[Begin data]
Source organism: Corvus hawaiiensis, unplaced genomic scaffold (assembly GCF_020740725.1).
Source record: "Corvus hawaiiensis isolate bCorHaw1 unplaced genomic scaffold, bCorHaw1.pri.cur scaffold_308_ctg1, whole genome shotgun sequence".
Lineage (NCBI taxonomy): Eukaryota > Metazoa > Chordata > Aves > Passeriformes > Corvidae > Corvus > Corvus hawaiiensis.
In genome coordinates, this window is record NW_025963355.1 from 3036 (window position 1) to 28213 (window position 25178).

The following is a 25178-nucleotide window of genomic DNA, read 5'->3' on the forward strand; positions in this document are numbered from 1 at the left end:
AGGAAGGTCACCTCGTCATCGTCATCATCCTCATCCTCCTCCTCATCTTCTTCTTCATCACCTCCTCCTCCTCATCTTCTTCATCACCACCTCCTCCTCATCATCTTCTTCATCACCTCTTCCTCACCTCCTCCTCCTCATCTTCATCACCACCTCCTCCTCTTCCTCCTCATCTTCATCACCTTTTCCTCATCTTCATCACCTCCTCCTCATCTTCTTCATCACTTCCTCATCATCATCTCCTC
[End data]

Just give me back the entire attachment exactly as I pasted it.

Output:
Source organism: Corvus hawaiiensis, unplaced genomic scaffold (assembly GCF_020740725.1).
Source record: "Corvus hawaiiensis isolate bCorHaw1 unplaced genomic scaffold, bCorHaw1.pri.cur scaffold_308_ctg1, whole genome shotgun sequence".
Lineage (NCBI taxonomy): Eukaryota > Metazoa > Chordata > Aves > Passeriformes > Corvidae > Corvus > Corvus hawaiiensis.
In genome coordinates, this window is record NW_025963355.1 from 3036 (window position 1) to 28213 (window position 25178).

The following is a 25178-nucleotide window of genomic DNA, read 5'->3' on the forward strand; positions in this document are numbered from 1 at the left end:
AGGAAGGTCACCTCGTCATCGTCATCATCCTCATCCTCCTCCTCATCTTCTTCTTCATCACCTCCTCCTCCTCATCTTCTTCATCACCACCTCCTCCTCATCATCTTCTTCATCACCTCTTCCTCACCTCCTCCTCCTCATCTTCATCACCACCTCCTCCTCTTCCTCCTCATCTTCATCACCTTTTCCTCATCTTCATCACCTCCTCCTCATCTTCTTCATCACTTCCTCATCATCATCTCCTC